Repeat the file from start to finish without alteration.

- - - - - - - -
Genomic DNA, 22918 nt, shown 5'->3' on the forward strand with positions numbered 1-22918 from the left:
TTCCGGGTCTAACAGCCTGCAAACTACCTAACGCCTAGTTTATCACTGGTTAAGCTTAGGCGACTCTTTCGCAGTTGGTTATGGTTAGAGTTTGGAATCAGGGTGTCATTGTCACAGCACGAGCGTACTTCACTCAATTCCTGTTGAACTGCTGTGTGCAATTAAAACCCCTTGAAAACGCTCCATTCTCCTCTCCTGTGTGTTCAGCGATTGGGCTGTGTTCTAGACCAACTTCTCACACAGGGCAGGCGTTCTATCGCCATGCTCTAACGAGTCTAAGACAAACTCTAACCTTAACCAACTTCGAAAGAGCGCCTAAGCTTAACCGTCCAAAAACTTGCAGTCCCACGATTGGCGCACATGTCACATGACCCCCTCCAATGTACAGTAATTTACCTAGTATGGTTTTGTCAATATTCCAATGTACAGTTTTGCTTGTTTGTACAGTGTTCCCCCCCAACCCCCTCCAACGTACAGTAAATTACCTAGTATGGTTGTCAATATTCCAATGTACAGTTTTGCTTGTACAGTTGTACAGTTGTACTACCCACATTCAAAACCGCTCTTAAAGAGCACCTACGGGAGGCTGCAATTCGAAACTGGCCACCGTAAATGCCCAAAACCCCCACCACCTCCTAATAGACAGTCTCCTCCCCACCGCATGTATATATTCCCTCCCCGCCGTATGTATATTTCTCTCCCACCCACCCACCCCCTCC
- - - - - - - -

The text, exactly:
Genomic DNA, 22918 nt, shown 5'->3' on the forward strand with positions numbered 1-22918 from the left:
TTCCGGGTCTAACAGCCTGCAAACTACCTAACGCCTAGTTTATCACTGGTTAAGCTTAGGCGACTCTTTCGCAGTTGGTTATGGTTAGAGTTTGGAATCAGGGTGTCATTGTCACAGCACGAGCGTACTTCACTCAATTCCTGTTGAACTGCTGTGTGCAATTAAAACCCCTTGAAAACGCTCCATTCTCCTCTCCTGTGTGTTCAGCGATTGGGCTGTGTTCTAGACCAACTTCTCACACAGGGCAGGCGTTCTATCGCCATGCTCTAACGAGTCTAAGACAAACTCTAACCTTAACCAACTTCGAAAGAGCGCCTAAGCTTAACCGTCCAAAAACTTGCAGTCCCACGATTGGCGCACATGTCACATGACCCCCTCCAATGTACAGTAATTTACCTAGTATGGTTTTGTCAATATTCCAATGTACAGTTTTGCTTGTTTGTACAGTGTTCCCCCCCAACCCCCTCCAACGTACAGTAAATTACCTAGTATGGTTGTCAATATTCCAATGTACAGTTTTGCTTGTACAGTTGTACAGTTGTACTACCCACATTCAAAACCGCTCTTAAAGAGCACCTACGGGAGGCTGCAATTCGAAACTGGCCACCGTAAATGCCCAAAACCCCCACCACCTCCTAATAGACAGTCTCCTCCCCACCGCATGTATATATTCCCTCCCCGCCGTATGTATATTTCTCTCCCACCCACCCACCCCCTCC